Review – “Undertow” by Jahnavi Barua

Do you believe in destiny? Or energies? Or whatever it is that you call it? Do you think some things will only come to you at the right time, and some things, never. 
I became aware of Undertow by Jahnavi Barua recently, when IG was full of it. Everywhere I looked, I saw Undertow. The beautifully haunting cover of the girl floating/drowning in the water was enough to allure me into buying it, throwing away the buying ban, LOL.

As Loya stands at the gate of the yellow house, all she could feel is un-belonging. The house that had seen her mother Rukmini’s birth, her childhood, and her gradual yet inevitable adulthood, feels cold to Loya, and so does the man who owns it, Torun Ram Goswami.
25 years ago, when Rukmini had married the “outsider” Alex, she had been disowned by her very own mother. Usha had been rigid even when Rukmini was leaving for her registered marriage, waking up in the room that had been her home for years, walking the corridors, her mother’s silence from the closed bedroom, stepping over the threshold, and seeing her father standing on the edge, for one last time. So when Loya, her daughter reaches the house that was once her home, one which she hadn’t seen or stepped in since the day she married against her mother’s wishes, Rukmini can do nothing but sit alone in her flat, in far off Bangalore, and wait for her return.
Loya feels no emotion for the man who is sitting in front of her, except anger. Why doesn’t he say anything? Does he know who I really am? Doesn’t he have an apology to make? 
The man feels nothing but discomfort. Why now? Why after 25 years of silence, is she here? What does she want? 
As the girl and the man spend weeks together, in the house that once tore their family, separating a daughter from her parents and another daughter from the family that she could have had, their lives intertwine like the creepers, forcing its way upwards, and claiming all that comes in the way.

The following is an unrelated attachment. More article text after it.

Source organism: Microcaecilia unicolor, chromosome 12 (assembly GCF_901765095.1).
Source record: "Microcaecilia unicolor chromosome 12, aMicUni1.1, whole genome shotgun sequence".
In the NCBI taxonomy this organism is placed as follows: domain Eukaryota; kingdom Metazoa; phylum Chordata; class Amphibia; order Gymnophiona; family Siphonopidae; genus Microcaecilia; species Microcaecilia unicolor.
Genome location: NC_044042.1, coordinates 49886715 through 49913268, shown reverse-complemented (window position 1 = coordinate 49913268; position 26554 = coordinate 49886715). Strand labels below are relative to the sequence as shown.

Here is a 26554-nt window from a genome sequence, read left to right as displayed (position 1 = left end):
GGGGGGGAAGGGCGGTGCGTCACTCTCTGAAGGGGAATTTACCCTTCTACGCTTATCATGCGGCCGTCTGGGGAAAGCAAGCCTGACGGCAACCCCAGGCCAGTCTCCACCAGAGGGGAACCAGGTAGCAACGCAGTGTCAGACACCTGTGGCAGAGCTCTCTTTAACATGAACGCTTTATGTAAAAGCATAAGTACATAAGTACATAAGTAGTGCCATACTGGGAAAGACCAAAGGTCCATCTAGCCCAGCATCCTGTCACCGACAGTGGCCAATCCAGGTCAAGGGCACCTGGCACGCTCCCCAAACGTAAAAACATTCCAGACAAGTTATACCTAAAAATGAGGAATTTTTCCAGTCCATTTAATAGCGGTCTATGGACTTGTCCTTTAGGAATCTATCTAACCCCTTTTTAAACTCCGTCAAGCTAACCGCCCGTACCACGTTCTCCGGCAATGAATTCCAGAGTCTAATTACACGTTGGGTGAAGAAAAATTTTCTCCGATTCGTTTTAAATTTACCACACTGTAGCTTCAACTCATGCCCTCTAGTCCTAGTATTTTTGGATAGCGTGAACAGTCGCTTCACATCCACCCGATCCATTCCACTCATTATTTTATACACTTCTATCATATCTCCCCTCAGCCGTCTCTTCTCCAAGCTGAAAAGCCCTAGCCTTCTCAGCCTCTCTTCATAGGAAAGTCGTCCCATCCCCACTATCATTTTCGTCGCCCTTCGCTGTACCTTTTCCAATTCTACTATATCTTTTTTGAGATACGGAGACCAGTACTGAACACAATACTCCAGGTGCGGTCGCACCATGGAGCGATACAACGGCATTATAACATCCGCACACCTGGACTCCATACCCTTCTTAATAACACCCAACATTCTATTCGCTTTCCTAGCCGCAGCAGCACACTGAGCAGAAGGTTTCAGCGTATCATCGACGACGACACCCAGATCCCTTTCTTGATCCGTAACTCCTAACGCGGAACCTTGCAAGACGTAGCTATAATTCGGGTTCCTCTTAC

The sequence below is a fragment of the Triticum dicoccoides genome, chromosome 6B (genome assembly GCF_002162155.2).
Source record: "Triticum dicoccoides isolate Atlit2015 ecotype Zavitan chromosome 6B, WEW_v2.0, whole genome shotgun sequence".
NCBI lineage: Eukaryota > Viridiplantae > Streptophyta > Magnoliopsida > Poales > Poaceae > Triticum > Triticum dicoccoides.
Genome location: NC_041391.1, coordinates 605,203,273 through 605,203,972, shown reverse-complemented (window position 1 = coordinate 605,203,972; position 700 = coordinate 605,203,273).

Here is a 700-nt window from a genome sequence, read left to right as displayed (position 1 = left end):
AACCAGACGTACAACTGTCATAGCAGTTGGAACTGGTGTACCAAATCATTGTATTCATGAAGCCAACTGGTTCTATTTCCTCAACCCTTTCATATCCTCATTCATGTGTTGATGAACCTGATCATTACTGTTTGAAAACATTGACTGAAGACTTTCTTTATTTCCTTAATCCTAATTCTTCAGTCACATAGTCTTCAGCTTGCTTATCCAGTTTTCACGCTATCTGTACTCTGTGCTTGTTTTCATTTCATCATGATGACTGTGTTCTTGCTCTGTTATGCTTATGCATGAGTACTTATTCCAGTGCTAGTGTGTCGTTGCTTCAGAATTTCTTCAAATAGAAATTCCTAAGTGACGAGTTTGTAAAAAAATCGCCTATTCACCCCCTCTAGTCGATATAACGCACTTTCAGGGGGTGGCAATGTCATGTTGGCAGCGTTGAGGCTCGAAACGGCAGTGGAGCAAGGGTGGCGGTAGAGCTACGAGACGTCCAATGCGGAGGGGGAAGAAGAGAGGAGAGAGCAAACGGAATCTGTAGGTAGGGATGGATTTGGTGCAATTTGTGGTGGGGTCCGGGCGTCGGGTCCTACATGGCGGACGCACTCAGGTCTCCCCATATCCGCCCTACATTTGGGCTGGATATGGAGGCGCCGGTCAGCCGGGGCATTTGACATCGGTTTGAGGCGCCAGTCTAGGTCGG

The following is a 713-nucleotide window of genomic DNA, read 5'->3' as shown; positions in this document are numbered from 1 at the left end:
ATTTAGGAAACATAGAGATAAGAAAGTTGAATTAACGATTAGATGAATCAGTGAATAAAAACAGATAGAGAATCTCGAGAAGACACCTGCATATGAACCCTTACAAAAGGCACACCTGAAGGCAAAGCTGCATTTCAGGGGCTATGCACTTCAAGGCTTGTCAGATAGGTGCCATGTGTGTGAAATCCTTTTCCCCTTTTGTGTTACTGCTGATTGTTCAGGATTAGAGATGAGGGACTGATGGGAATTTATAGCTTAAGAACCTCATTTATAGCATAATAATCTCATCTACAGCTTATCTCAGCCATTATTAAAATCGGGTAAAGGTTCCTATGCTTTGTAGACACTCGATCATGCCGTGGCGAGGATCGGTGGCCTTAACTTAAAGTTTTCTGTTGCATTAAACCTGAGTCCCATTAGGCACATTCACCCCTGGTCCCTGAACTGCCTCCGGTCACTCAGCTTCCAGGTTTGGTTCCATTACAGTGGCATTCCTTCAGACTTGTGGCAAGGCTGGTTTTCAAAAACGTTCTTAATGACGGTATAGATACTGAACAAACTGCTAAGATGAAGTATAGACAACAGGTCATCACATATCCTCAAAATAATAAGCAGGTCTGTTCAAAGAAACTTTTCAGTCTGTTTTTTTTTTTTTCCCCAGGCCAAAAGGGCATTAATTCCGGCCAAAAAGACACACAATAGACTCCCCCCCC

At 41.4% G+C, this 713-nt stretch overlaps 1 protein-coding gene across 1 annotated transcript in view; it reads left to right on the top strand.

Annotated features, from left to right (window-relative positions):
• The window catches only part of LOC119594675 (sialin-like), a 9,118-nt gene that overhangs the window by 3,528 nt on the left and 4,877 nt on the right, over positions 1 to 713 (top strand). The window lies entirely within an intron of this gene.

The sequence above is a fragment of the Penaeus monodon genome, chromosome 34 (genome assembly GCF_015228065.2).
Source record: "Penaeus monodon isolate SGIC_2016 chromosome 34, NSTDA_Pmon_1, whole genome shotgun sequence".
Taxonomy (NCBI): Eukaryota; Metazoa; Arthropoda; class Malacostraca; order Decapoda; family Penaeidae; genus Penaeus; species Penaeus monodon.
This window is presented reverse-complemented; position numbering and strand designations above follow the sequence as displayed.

Referencing back to what I wrote about destiny bringing things to us, I believe this book was brought to me by destiny, and that too at the right time. The story primarily focuses on familial relationships. My own family is terrifyingly similar to the one portrayed in the story. A headstrong, adamant mother, a much-in-love-with-his-wife father, and the children, broken in ways unseen to the eye. Growing up with such a demanding matriarch didn’t feel out of place, for in the 90s, we had little to no connection with the outside world and the insides of their homes. It was only after my marriage did I realize what a wreck I was, thanks to my husband. My anger issues underlined every relationship I made in my new home and every step I took to rectify, pulled me back to the abyss that I was always in, surrounded by unreal and out-of-place anger. Nevertheless, it took me a lot of patience and unwavering support from my husband to finally break free of that place, come out and see the light present in his world, and anchor myself to him. 
Undertow is not just about one thing, it is Pandora’s box. It is about parenting and companionship, it is about family support and the lack of it, it is about recklessness and timidity, it is about love and loss, it is about apology and forgiveness, and most of all, it is about human ego and the inability to give it up. Usha didn’t know what her parenting had done to Rukmini, and with no support from Torun, it was easy for her to slip into the comfort that Alex had provided. The story exposes human families like never before, or unlike anything that I’ve read. Though the premise is eerily similar to The Dark Holds No Terrors by Shashi Deshpande and it could broadly be seen as Rukimini’s story for the years she was away from her family home, minus the nuances.
Fluid writing and clarity in the plot were the first two things that struck me when I started reading the book. Turning pages didn’t feel like a burden at all, though it did slack in the middle before picking up the required speed. Barua effortlessly drenches the majestic beauty of Guwahati with the water from the Brahmaputra. Oh, how much I wished to travel those roads, the mighty river flowing on one side and the enormity that mountains are, on another. The pages seemed too less for such a profound story.
A recommended read, be prepared to look deep within your own life and its choices.

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